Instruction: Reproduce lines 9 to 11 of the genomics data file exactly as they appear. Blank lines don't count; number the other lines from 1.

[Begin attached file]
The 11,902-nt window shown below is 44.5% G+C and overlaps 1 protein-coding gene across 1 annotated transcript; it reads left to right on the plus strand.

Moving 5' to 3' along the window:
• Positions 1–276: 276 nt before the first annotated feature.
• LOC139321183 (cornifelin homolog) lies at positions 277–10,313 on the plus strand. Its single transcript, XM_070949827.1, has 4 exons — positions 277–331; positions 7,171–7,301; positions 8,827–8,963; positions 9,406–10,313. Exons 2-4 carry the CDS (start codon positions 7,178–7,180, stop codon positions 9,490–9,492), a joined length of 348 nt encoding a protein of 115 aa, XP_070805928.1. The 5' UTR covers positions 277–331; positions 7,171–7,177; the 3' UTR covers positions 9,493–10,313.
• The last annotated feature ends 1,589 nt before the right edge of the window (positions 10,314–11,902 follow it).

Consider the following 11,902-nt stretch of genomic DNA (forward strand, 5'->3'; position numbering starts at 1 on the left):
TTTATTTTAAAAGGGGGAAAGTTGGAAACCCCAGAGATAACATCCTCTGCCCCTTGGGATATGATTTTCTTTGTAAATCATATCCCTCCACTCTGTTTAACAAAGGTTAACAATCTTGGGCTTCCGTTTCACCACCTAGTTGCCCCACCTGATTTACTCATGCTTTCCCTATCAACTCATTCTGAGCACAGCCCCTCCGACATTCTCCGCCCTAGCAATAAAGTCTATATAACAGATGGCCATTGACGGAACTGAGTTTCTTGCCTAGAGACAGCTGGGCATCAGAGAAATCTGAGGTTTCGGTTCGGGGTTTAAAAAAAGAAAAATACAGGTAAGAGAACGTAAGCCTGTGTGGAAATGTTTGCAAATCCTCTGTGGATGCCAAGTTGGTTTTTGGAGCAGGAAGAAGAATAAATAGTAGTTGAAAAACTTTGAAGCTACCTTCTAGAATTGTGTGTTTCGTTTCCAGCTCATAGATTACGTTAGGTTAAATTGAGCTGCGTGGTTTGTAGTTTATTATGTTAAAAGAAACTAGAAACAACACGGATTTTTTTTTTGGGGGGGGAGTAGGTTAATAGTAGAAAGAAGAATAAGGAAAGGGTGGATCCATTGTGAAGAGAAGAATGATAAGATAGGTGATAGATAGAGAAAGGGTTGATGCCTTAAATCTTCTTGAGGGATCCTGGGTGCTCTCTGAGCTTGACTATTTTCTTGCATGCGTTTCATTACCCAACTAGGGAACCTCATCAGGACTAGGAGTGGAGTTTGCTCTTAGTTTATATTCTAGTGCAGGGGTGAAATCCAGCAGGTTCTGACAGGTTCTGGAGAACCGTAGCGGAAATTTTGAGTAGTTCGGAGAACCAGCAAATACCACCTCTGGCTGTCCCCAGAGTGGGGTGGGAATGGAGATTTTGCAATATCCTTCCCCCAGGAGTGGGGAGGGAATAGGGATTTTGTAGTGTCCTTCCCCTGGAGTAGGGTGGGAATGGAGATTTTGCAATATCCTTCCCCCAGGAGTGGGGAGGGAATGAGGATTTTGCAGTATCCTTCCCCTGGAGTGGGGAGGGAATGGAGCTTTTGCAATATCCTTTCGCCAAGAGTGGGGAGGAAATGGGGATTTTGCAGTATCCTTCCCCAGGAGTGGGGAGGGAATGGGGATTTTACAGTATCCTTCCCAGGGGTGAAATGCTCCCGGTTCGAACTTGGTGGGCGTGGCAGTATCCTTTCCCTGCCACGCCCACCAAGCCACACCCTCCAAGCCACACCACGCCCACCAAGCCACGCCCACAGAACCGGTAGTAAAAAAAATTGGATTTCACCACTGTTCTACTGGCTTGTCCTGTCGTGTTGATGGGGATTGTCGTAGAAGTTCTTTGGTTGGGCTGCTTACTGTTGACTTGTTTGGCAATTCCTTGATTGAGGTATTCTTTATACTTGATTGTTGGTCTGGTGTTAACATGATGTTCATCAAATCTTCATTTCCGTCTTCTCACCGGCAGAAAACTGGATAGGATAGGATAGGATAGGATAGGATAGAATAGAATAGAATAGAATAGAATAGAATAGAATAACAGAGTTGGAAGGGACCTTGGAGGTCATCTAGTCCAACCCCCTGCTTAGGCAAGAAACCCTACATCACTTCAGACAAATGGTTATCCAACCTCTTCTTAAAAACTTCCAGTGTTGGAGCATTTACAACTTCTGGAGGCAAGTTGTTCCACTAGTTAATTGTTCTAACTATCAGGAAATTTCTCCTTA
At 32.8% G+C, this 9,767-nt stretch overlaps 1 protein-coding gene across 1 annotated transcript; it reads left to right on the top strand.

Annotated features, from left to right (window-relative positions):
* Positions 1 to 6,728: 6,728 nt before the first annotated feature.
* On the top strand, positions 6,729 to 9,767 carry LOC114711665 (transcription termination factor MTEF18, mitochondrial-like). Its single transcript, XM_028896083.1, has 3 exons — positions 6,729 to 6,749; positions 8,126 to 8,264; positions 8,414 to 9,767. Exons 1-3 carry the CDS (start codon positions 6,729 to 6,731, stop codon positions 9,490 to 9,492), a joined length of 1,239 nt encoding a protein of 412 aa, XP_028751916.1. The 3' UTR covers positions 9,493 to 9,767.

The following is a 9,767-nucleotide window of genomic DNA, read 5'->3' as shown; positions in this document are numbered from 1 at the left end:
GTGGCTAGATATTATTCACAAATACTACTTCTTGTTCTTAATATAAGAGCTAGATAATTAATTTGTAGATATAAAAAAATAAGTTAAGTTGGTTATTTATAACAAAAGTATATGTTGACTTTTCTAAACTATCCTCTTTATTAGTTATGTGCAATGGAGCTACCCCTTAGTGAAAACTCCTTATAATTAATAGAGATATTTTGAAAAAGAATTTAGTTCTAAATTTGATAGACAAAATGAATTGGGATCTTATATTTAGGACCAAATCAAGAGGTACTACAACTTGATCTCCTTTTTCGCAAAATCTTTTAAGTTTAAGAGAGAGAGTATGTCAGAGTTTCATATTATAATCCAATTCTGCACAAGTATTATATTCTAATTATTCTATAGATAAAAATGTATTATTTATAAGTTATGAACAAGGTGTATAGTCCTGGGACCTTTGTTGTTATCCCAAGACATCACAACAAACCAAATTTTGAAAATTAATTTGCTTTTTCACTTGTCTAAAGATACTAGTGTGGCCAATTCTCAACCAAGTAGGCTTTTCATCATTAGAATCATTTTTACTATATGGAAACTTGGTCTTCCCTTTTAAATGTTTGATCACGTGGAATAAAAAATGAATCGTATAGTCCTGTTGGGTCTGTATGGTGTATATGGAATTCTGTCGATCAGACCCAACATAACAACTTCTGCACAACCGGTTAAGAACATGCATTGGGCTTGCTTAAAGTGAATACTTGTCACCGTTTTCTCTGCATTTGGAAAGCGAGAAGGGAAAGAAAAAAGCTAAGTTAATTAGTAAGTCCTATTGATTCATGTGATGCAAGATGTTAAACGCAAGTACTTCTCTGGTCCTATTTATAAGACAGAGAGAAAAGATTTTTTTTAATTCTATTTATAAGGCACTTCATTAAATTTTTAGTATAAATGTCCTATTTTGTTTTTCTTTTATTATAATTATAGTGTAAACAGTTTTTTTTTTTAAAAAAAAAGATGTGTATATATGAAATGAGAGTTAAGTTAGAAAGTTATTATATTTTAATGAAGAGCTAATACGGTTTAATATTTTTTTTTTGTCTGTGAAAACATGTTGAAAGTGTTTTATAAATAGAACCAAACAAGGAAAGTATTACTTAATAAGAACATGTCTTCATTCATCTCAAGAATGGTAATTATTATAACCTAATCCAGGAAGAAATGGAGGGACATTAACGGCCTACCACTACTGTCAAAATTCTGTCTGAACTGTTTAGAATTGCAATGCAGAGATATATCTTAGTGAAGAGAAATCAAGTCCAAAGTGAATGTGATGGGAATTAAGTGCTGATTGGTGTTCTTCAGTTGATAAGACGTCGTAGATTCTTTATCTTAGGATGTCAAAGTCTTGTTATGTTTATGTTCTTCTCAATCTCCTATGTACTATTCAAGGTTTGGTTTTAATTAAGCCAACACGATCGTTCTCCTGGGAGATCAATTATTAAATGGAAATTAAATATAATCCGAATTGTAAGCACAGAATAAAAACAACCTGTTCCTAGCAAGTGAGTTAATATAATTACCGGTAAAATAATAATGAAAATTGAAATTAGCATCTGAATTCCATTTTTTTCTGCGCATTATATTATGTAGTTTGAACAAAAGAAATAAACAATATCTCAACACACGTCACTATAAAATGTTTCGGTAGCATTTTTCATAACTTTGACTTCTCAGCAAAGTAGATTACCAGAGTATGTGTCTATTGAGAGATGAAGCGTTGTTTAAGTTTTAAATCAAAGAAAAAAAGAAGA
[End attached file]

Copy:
Annotated features, from left to right (window-relative positions):
* Positions 1 to 6,728: 6,728 nt before the first annotated feature.
* On the top strand, positions 6,729 to 9,767 carry LOC114711665 (transcription termination factor MTEF18, mitochondrial-like). Its single transcript, XM_028896083.1, has 3 exons — positions 6,729 to 6,749; positions 8,126 to 8,264; positions 8,414 to 9,767. Exons 1-3 carry the CDS (start codon positions 6,729 to 6,731, stop codon positions 9,490 to 9,492), a joined length of 1,239 nt encoding a protein of 412 aa, XP_028751916.1. The 3' UTR covers positions 9,493 to 9,767.